In The News > Gravier Schoolhouse
2228 Gravier Street
Constructed in 1894, most likely according to the design of architect William Freret, McDonogh Number 30 served as the primary school for its Third Ward neighborhood until the late 1930s, and then several decades as city offices and a police training division. In 1953, the building reopened as a school until closing in 1976 and sitting vacant for a decade. In the late 1980s New Orleans’ first African American radio station (WYLD) purchased the school and converted it into offices and a recording studio. A vibrant confection of late Victorian eclectic architectural motifs, the imposing institutional structure remained a neighborhood landmark. Over the years, however, historic features—porch, turrets, parapets, ornamental frieze—disappeared piece-by-piece. This honored project has restored this significant building to its prominence in the street scape while re-purposing it for residential use.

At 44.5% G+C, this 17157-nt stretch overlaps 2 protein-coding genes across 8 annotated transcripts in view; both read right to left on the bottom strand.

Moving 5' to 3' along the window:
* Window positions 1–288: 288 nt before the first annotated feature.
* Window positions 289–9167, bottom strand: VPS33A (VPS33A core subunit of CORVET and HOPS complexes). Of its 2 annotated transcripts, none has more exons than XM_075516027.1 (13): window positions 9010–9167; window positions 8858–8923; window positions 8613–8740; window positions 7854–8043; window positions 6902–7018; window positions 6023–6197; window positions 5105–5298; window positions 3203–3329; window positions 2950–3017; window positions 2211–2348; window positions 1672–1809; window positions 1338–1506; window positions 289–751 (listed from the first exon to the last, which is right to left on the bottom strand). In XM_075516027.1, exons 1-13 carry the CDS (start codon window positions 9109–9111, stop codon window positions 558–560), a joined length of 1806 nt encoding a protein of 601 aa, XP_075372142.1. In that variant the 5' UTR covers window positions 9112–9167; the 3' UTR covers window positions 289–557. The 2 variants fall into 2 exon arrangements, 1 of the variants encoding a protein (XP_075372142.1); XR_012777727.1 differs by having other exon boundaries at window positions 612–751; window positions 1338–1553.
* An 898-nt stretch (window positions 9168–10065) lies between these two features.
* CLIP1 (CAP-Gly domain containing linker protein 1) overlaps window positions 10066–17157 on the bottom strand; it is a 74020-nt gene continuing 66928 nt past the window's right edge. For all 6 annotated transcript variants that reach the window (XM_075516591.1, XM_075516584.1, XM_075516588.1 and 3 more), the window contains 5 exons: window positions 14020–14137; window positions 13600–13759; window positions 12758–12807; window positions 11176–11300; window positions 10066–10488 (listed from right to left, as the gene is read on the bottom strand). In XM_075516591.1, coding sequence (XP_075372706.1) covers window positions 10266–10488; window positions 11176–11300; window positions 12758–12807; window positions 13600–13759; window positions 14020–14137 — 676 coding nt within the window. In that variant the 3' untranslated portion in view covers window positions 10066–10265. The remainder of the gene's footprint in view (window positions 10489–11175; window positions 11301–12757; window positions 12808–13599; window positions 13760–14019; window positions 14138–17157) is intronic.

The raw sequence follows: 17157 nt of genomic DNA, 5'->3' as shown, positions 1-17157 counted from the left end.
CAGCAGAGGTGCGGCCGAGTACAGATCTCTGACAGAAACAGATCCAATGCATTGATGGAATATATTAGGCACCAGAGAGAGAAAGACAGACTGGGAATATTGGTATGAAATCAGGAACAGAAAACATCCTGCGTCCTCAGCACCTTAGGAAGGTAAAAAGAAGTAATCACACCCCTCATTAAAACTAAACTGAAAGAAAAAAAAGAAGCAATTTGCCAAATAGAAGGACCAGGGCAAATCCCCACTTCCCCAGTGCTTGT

In undertaking this project, the dauntless team did extensive research to document the history of the building and recapture its late nineteenth-century appearance in order to correctly replicate its picturesque exterior elements. The interior schoolhouse plan, including the classrooms, central corridors and grand staircase, was retained. The classrooms were transformed into twelve, one-bedroom apartments by placing an innovative “Box for Living” in the center of each space. Rather than building a new seven-story structure as allowed by zoning regulations, the developers opted to restore the architecturally and culturally significant property, while taking advantage of the benefits offered through state and federal tax credits and the Preservation Resource Center’s Façade Easement Program.